This linked land-sea modeling framework helps assess the relative influence of terrestrial and marine drivers on coral reef communities. It links land cover/use to coral reefs through analyzing nutrient-enriched groundwater flux. Based on climate, groundwater recharge and recharge nutrient concentration data, groundwater flow and nutrient flux discharging at the coast are modeled. The model was developed for two ahupua’a, or traditional ridge-to-reef management systems, in Hawaii. The framework helps to understand the ecological resilience of coral reef benthic and fish communities in response to different disturbances, such as anthropogenic nutrient inputs and topographical variability, and can help identify priority areas for nutrient mitigation.

Aim of the resource: 

This framework helps managers to evaluate the spatial variation and influence of terrestrial and marine drivers on coral reefs, and reinforces the importance of spatially-explicit, place-based management of different habitats based on conditions and ecological relationships unique to each.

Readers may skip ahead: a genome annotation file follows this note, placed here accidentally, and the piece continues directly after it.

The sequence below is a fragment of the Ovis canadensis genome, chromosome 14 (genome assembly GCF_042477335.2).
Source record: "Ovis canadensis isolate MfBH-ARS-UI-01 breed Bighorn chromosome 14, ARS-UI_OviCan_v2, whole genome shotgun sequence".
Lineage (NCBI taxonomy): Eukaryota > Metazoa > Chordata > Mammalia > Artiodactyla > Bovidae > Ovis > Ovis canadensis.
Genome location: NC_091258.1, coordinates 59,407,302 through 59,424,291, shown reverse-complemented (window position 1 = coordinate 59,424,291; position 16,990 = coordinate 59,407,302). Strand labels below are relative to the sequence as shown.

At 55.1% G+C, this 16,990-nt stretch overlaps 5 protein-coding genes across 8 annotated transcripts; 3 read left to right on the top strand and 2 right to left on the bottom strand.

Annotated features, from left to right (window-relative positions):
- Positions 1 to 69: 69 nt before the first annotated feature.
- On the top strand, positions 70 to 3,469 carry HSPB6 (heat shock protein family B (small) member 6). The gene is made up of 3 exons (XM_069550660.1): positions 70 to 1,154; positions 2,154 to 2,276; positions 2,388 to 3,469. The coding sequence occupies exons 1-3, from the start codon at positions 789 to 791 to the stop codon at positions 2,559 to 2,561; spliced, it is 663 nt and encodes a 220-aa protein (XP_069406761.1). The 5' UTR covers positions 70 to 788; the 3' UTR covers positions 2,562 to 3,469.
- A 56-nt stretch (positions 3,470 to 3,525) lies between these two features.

Using the resource
Potential benefits from using the resource: 
The framework can be adjusted to assess responses to other environmental stressors, such as land cover change and climate change scenarios
The management actions provided for each ahupua’a could be widely applicable to similar linked land and sea systems or Pacific island ecosystems
Potential limitations from using the resource: 
Some models within the framework were partially or not validated due to limited existing data, so future uses of the approach should incorporate sampling and surveying of areas of interest
Sub/region where used: 
North America
Scale of application: 
Practical information
UN languages in which the resource is available: 
Contact details
Contact Name (Person or group/organization): 
United States Geological Survey
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